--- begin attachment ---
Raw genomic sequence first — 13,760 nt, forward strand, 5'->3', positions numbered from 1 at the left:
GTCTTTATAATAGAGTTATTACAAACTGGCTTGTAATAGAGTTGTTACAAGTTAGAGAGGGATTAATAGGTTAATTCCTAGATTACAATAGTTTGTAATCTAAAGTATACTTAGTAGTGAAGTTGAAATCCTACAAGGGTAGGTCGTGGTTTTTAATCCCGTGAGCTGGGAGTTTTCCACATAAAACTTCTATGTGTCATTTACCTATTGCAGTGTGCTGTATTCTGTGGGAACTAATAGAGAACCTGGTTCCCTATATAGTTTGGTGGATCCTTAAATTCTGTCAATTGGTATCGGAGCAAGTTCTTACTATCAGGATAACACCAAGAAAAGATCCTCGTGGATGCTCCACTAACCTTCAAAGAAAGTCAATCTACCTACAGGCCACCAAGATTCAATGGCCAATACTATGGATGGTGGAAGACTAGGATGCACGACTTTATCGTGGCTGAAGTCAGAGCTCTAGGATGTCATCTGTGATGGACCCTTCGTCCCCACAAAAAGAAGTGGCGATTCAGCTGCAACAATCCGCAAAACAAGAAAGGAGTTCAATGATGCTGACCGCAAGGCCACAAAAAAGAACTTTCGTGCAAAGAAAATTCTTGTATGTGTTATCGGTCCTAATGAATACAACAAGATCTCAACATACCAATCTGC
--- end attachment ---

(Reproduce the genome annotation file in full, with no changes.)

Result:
Raw genomic sequence first — 13,760 nt, forward strand, 5'->3', positions numbered from 1 at the left:
GTCTTTATAATAGAGTTATTACAAACTGGCTTGTAATAGAGTTGTTACAAGTTAGAGAGGGATTAATAGGTTAATTCCTAGATTACAATAGTTTGTAATCTAAAGTATACTTAGTAGTGAAGTTGAAATCCTACAAGGGTAGGTCGTGGTTTTTAATCCCGTGAGCTGGGAGTTTTCCACATAAAACTTCTATGTGTCATTTACCTATTGCAGTGTGCTGTATTCTGTGGGAACTAATAGAGAACCTGGTTCCCTATATAGTTTGGTGGATCCTTAAATTCTGTCAATTGGTATCGGAGCAAGTTCTTACTATCAGGATAACACCAAGAAAAGATCCTCGTGGATGCTCCACTAACCTTCAAAGAAAGTCAATCTACCTACAGGCCACCAAGATTCAATGGCCAATACTATGGATGGTGGAAGACTAGGATGCACGACTTTATCGTGGCTGAAGTCAGAGCTCTAGGATGTCATCTGTGATGGACCCTTCGTCCCCACAAAAAGAAGTGGCGATTCAGCTGCAACAATCCGCAAAACAAGAAAGGAGTTCAATGATGCTGACCGCAAGGCCACAAAAAAGAACTTTCGTGCAAAGAAAATTCTTGTATGTGTTATCGGTCCTAATGAATACAACAAGATCTCAACATACCAATCTGC